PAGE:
Wednesday, February 16, 2011

British Airways worker met Islamic extremist in 'John Le Carre moment' at Heathrow Airport 'to plot blowing up jet'


Good ol'Karim.

It is alleged Karim led a double life as a quiet family man in front of work colleagues at the Newcastle call centre, while remaining 'entirely committed to the an extreme jihadist and religious cause'.

I wonder if anyone has an idea when all this will be over ~ 20 years ~ 50 or 100?

Shari'a law teaches Muslims are superior ~ that is what they have in their own countries [a simple check to see how many restrictions that apply to Christians and other non-Muslims ~ as proof] and this is what they expect should be granted to them everywhere.

Most places that are Islamic, were taken by force ~ this is the first time [maybe not exactly the first] Muslims have had to live alongside others without dominating them. There are no laws that favor Muslims over others here.

These Islamic laws are based on the belief that Muslims are superior ~ this is something that you average Muslim believes ~ that is why they have the dhimmi or subjugating laws for the non-Muslim ~ they practise a religious apartheid in the name of god. In the transition to equality ~ most Muslims will do okay ~ but there will be some who will want to enforce Shari'a ~ they will want to enforce Islamic dominance over other peoples ~ through violent means.

Part of the problem is the lack of the sense of the individual in the Muslim..


A British Airways terrorist sleeper and an associate held a secret meeting at Heathrow in a 'John Le Carre moment', a court heard today.

Rajib Karim, 31, went to Terminal 5 clutching a copy of a newspaper as instructed in a coded e-mail from a friend in Bangladesh known only as 'Brett'.

Karim had been given the codename 'Carl' and was told to look out for 'Terry', a man holding a copy of the Guardian in his left hand and wearing a watch on his right wrist, Woolwich Crown Court.

Karim, who was holding an Independent, met with Terry, real name Yacoub Ali, before flying to Bangladesh to visit family.

The meeting took place in late January or early February 2009, but Karim had been sent detailed instructions the previous November, jurors were told.

The coded message was sent by 'Brett', a conduit between Karim and his younger brother Tehzeeb, informing Karim that a 'brother' he has never met before is coming to Britain, which is referred to as 'Brazil'.

Karim has told the court that the messages were encrypted and coded because of fears for the safety of those still in Bangladesh.

He has denied he and his brother were members of the proscribed terror group Jamaat-ul Mujahideen Bangladesh (JMB), but has admitted fundraising for it and creating a video promoting its work.

Karim's barrister James Wood QC described the Heathrow meeting as a 'John Le Carre moment' - referring to the famous spy writer.

In the message entitled 'Bro has already left for Brazil, 'Brett' wrote: 'He will have a Guardian newspaper in his left hand and a watch on his right wrist. His name is Terry and yours is Carl.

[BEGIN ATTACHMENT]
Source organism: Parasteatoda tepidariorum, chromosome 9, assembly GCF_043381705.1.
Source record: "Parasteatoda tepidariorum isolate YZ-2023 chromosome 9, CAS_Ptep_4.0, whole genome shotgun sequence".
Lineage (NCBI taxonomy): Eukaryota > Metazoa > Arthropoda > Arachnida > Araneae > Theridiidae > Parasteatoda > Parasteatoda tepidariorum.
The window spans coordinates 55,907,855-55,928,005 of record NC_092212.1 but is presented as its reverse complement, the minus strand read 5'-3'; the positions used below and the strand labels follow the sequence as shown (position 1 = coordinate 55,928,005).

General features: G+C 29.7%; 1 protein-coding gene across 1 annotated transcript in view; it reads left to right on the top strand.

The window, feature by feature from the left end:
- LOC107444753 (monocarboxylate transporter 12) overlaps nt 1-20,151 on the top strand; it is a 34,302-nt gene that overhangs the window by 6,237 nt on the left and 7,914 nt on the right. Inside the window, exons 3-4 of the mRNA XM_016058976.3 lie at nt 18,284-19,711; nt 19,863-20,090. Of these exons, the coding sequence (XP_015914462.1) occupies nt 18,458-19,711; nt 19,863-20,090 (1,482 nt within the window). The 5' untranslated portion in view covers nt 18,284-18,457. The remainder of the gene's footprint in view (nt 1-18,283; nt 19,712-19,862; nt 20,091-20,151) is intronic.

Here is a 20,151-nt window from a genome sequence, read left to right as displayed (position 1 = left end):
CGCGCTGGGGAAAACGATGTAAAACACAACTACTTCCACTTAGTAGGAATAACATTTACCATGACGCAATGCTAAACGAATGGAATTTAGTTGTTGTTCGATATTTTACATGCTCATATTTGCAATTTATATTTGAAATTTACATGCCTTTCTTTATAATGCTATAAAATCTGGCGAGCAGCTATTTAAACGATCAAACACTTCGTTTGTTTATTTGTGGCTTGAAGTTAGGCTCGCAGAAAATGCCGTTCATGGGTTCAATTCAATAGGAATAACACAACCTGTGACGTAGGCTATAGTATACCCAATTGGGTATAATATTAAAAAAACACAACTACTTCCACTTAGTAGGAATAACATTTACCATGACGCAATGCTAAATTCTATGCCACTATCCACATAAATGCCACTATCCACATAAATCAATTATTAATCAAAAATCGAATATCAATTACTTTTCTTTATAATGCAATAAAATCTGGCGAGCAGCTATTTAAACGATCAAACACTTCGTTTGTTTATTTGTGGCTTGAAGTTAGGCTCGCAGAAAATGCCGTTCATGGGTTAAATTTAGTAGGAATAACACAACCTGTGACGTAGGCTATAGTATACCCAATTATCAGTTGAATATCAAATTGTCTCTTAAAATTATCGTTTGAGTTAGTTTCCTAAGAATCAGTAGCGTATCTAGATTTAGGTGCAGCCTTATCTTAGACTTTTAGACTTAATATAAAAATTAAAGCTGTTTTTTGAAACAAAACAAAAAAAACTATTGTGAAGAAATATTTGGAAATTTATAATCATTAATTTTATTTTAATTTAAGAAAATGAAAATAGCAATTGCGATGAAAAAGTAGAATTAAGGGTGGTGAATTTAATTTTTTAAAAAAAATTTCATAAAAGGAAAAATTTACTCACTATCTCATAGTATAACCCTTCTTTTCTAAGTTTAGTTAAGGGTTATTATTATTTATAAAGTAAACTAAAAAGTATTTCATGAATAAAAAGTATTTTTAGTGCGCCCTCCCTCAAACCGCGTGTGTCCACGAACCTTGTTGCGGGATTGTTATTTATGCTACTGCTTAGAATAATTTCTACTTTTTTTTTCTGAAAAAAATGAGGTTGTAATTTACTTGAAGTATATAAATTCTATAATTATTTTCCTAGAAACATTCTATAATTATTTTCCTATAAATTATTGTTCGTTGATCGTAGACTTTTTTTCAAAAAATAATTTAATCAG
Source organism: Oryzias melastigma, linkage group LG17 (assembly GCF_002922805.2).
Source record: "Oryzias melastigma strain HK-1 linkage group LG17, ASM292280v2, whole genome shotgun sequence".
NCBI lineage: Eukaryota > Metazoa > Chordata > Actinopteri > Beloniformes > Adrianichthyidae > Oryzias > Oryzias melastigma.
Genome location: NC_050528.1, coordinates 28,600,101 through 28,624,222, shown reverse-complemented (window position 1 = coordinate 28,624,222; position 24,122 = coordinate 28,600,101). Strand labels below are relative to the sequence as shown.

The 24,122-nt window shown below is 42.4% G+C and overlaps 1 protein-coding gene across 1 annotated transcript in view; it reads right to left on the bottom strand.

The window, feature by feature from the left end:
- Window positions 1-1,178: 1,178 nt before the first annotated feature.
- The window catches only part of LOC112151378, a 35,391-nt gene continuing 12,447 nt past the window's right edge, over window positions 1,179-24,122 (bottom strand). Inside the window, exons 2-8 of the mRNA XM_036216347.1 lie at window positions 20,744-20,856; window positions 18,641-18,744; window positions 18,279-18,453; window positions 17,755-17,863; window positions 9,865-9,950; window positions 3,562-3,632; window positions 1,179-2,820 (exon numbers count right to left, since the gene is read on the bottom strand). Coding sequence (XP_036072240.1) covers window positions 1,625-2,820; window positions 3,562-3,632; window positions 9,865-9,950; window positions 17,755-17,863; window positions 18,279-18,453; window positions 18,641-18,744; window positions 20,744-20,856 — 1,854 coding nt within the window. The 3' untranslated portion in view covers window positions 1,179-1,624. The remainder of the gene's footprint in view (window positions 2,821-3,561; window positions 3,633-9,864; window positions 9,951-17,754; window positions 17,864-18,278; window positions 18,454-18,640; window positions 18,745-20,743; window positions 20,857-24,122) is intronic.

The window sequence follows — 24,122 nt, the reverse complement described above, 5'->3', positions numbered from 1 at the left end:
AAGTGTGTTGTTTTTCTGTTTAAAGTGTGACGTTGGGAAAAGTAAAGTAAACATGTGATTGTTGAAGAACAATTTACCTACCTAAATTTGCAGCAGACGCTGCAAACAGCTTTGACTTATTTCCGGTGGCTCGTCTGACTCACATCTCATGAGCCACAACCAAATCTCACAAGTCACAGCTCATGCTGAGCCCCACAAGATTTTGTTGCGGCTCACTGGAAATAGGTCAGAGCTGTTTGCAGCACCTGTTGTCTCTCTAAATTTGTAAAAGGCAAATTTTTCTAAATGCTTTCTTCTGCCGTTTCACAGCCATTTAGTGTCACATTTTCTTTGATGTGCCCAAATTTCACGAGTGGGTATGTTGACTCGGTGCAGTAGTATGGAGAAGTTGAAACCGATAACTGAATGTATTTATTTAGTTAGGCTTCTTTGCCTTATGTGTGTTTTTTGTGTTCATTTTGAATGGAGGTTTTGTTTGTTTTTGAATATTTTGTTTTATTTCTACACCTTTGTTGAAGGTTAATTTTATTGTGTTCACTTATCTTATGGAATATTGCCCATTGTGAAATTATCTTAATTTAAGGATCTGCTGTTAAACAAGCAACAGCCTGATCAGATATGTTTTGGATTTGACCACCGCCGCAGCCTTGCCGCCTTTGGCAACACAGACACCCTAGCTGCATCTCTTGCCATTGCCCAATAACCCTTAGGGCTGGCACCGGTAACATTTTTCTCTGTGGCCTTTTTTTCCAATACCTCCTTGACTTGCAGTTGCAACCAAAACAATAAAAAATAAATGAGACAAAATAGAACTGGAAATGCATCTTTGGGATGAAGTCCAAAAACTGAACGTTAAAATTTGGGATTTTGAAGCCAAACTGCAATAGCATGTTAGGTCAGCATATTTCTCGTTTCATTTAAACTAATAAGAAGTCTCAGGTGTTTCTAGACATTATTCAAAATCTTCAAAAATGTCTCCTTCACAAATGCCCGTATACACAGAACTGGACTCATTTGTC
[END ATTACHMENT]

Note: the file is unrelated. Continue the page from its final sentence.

'You will have an independent newspaper with you. Introduce yourself or ask him if he is Terry or any way you think is appropriate.' Mr Wood also referred to the incident as the 'secret flower meeting'.

Karim admitted meeting Ali at terminal five before he flew to Bangladesh.


Trial: Rajib Karim, 31, went to Terminal 5 clutching a copy of a newspaper to meet Yacoub Ali, the court heard
'Did he have a copy of the Guardian,' asked the barrister.

'He did,' replied Karim.

'Did you carry an Independent?' said Mr Wood.

'I did,' said Karim.

Karim, a BA software engineer, is accused of conspiring with radical cleric Anwar al-Awlaki to blow- up a US-bound plane.

The preacher instructed him to take advantage of strike action at the airline to train as cabin crew with the aim of getting a package on board an aircraft, it is said.

Giving evidence Karim has said he would 'never' have launched a terror attack in the UK.

He has told the court he was focused on raising money for and spreading the message of JMB and at times felt 'useless' while living in Newcastle.

Karim spent two years working on a four-part two-and-a-half hour long video on the plight of JMB but admitted there was 'not much' impact when it was released in December 2008.

He added: 'In Islam what we believe is if you put in the effort, whatever happens, if you don't get the results in this life you will get rewarded and that is what I feel.'

Karim also claimed his brother Tehzeeb was 'ambitious but not realistic' about his plans for JMB.

It is alleged Karim led a double life as a quiet family man in front of work colleagues at the Newcastle call centre, while remaining 'entirely committed to the an extreme jihadist and religious cause'.

He was arrested in February last year after communicating with al-Awlaki for about a month using coded messages sent over the internet.

Karim, from Newcastle, denies four further counts of engaging in conduct in preparation of terrorist acts.

He has pleaded guilty to charges relating to producing a video for a terrorist organisation, fund-raising, and offering himself and encouraging others to volunteer for terrorist operations abroad.

The trial continues.

Daily Mail

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